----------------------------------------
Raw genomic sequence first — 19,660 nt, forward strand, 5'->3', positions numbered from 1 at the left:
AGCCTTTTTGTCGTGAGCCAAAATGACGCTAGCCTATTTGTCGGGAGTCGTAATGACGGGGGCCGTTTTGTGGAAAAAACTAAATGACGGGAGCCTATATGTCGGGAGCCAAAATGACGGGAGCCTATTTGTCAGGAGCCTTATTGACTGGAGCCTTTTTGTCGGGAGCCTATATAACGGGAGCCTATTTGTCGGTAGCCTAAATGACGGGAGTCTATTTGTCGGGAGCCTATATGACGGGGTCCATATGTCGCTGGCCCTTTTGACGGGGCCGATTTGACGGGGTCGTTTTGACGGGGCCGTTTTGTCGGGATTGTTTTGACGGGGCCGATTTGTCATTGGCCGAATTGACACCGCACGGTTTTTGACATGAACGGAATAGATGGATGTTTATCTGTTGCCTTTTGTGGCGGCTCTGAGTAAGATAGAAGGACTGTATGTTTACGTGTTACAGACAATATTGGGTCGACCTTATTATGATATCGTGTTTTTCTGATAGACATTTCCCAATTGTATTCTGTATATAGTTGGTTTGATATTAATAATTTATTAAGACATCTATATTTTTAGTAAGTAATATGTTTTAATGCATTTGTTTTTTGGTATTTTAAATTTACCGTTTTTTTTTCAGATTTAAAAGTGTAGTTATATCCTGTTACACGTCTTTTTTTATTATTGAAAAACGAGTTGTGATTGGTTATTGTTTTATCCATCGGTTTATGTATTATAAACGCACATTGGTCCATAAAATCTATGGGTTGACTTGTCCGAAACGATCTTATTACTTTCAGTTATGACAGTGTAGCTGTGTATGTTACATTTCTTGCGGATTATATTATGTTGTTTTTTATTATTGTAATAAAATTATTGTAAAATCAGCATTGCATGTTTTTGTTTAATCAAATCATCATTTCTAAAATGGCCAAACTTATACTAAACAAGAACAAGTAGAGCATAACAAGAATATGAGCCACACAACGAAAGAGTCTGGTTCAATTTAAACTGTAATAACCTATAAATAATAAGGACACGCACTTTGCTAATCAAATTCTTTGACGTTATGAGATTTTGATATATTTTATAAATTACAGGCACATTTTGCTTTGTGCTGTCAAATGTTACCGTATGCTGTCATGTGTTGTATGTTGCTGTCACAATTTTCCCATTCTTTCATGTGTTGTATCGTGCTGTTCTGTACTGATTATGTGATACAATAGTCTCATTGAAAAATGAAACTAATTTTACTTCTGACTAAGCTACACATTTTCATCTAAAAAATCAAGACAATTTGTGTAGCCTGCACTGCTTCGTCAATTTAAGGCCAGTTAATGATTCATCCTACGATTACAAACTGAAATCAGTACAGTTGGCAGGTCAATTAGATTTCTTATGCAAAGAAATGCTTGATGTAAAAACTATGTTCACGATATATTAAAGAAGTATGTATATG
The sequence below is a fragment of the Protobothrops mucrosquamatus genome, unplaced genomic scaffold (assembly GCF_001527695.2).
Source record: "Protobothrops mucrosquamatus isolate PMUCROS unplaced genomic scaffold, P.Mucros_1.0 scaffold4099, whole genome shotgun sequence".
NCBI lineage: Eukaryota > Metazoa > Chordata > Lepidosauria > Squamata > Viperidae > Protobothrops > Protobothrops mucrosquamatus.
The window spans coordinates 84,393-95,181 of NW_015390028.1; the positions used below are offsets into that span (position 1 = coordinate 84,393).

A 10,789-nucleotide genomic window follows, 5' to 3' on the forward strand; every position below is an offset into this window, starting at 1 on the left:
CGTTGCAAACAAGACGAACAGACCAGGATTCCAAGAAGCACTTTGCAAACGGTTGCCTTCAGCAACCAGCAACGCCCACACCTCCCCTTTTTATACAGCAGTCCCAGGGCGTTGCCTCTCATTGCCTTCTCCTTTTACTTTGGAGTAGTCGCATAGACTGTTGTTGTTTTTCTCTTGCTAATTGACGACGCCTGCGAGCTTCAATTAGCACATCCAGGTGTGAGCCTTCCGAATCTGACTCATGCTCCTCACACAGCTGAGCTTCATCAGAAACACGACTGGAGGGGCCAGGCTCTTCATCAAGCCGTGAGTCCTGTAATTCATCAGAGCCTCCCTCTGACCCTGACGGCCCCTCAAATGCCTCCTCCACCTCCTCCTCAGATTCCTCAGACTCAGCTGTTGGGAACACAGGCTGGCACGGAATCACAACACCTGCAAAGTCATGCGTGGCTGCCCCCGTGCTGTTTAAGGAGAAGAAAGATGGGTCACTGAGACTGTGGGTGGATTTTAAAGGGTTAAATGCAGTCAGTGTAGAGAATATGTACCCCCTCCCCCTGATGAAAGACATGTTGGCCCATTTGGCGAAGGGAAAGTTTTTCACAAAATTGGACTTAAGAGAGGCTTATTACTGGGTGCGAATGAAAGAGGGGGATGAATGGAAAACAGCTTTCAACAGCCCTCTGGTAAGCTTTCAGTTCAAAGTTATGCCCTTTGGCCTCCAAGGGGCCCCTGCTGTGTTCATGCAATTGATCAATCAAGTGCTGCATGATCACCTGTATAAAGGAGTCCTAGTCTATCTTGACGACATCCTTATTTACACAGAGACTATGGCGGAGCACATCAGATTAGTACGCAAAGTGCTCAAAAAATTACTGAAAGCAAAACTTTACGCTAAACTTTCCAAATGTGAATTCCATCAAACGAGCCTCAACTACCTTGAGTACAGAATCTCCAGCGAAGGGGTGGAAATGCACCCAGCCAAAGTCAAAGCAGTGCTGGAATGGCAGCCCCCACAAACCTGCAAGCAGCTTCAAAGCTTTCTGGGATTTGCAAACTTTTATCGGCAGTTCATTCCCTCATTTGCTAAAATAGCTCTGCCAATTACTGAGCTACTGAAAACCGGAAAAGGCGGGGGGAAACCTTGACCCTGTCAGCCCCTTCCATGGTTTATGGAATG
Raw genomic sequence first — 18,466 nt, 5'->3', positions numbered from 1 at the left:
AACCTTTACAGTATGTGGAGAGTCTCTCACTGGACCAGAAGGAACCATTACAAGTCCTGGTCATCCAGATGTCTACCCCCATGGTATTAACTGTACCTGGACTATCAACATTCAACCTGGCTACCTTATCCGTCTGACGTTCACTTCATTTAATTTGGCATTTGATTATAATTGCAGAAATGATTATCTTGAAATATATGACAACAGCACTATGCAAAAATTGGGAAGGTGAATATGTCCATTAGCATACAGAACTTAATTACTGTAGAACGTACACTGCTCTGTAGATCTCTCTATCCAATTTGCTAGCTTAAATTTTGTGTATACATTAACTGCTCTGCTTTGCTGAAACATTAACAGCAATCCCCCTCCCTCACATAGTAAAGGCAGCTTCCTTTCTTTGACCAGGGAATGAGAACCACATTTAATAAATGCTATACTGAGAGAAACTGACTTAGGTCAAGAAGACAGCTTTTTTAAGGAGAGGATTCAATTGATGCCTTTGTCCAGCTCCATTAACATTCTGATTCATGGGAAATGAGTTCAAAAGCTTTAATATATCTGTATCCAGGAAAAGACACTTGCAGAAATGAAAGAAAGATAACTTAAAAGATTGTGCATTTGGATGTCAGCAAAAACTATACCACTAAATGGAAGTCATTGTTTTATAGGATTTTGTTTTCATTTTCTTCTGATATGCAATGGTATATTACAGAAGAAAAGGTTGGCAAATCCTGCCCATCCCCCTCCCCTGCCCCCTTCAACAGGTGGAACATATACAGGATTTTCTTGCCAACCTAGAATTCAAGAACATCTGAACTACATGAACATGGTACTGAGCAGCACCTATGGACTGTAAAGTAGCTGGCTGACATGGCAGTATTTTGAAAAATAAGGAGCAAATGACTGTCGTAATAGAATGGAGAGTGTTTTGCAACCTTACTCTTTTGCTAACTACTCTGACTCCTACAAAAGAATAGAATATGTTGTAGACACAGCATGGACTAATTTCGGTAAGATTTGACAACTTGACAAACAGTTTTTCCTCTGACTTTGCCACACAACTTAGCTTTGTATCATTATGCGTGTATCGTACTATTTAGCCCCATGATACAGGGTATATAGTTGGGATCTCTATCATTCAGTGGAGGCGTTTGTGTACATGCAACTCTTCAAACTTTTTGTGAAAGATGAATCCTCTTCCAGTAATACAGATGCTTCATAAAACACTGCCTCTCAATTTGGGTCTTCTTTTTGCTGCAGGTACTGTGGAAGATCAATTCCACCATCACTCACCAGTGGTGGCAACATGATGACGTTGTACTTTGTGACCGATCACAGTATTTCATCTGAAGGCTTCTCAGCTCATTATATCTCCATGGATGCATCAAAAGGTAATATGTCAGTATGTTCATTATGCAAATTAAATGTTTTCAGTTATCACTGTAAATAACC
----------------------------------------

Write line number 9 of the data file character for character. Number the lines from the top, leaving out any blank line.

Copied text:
Raw genomic sequence first — 18,466 nt, 5'->3', positions numbered from 1 at the left: